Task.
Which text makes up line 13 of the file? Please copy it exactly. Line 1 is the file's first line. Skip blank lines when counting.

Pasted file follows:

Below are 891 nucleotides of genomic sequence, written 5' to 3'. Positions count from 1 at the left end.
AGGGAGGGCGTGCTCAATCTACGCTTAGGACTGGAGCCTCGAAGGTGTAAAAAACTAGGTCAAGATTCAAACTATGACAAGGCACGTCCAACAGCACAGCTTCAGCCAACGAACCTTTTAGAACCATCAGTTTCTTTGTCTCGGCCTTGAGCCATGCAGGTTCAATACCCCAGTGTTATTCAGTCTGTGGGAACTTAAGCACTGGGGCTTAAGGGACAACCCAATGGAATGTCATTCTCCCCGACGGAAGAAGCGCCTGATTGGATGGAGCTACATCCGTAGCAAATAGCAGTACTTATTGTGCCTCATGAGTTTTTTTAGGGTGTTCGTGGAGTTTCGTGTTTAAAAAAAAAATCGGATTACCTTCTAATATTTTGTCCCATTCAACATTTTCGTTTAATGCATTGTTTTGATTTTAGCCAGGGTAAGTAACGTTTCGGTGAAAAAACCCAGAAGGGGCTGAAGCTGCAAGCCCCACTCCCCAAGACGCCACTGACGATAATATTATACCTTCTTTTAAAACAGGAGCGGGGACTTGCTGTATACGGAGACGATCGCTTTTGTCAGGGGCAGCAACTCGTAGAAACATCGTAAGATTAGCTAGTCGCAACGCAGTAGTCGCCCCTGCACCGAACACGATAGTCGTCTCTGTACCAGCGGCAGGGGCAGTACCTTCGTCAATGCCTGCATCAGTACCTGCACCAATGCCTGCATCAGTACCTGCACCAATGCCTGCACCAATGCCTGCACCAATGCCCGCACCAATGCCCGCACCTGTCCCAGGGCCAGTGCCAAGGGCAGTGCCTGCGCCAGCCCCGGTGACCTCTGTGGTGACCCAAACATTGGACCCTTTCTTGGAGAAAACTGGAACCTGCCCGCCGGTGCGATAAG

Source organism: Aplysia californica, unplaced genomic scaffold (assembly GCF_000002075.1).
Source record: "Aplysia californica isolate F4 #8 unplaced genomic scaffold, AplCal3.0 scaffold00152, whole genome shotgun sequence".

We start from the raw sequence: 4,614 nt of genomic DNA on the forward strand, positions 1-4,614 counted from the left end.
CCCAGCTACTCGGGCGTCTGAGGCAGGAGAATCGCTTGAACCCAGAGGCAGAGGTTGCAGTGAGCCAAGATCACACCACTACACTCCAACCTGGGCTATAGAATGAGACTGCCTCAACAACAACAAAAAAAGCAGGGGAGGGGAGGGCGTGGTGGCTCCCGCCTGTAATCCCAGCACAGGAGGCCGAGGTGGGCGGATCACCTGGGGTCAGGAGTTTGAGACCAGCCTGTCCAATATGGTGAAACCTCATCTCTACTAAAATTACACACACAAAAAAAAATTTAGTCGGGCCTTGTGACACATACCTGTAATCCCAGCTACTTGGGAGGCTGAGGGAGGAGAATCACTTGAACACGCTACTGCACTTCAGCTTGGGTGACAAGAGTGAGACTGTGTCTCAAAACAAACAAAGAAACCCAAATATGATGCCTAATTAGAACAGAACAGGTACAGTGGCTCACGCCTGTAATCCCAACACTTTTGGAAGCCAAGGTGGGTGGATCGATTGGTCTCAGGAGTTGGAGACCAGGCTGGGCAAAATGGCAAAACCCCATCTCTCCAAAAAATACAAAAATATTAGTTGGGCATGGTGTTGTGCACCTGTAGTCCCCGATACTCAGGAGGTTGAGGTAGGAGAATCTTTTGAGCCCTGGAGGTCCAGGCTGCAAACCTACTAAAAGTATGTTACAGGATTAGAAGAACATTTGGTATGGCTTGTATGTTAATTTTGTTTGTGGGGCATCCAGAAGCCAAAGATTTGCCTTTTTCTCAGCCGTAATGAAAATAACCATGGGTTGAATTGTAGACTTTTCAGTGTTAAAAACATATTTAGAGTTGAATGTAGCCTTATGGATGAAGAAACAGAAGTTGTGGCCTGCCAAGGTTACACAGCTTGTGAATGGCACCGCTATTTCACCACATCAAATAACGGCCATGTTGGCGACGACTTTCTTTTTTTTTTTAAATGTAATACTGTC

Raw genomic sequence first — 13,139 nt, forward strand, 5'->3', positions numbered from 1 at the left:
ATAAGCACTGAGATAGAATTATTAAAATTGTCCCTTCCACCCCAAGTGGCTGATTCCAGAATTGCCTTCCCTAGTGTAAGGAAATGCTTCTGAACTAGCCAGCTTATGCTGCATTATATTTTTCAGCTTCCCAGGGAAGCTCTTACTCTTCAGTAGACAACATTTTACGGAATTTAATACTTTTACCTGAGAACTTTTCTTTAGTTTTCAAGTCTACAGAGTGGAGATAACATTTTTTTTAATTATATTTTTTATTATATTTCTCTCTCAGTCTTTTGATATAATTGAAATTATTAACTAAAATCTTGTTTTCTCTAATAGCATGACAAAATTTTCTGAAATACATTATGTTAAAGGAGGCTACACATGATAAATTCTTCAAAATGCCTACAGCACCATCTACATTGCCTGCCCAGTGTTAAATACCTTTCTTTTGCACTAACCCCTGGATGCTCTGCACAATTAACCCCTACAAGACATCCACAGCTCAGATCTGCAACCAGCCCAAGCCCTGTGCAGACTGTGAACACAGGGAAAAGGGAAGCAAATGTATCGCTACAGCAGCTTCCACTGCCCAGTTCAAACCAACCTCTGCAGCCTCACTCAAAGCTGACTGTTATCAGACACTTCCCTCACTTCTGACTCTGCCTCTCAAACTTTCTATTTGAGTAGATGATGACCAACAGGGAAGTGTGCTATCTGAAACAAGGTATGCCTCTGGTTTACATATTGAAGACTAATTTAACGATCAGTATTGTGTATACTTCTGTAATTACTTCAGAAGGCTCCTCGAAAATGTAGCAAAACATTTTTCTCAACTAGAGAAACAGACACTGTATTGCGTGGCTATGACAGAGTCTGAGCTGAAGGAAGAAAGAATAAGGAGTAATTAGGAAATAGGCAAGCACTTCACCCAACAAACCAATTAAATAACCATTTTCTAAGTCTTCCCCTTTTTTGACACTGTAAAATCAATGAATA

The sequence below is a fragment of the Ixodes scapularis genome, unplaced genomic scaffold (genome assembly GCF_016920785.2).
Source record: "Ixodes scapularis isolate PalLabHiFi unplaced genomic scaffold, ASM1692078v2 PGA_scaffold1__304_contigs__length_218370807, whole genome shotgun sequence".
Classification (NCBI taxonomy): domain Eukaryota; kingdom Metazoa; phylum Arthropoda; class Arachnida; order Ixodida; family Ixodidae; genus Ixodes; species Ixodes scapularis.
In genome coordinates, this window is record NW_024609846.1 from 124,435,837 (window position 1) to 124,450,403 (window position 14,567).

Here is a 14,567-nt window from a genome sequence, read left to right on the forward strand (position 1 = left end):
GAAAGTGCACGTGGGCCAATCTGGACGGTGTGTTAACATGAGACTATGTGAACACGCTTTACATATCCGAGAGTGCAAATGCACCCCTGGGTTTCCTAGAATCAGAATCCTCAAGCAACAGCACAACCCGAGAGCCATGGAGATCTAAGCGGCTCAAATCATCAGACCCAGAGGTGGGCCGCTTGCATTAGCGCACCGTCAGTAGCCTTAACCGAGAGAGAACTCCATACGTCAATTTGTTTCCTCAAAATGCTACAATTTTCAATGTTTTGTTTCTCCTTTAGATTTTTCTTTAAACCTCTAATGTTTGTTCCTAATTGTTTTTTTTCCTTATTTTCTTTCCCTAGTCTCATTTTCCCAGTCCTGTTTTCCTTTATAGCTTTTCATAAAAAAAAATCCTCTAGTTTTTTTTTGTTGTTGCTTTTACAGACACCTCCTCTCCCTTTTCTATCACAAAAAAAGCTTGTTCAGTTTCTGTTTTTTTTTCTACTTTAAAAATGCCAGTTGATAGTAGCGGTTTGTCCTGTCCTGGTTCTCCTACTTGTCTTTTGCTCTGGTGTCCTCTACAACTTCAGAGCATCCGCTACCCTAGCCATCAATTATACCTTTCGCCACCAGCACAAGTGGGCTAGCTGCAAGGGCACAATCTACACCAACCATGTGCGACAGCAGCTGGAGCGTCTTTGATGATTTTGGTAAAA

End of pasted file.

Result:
Here is a 14,567-nt window from a genome sequence, read left to right on the forward strand (position 1 = left end):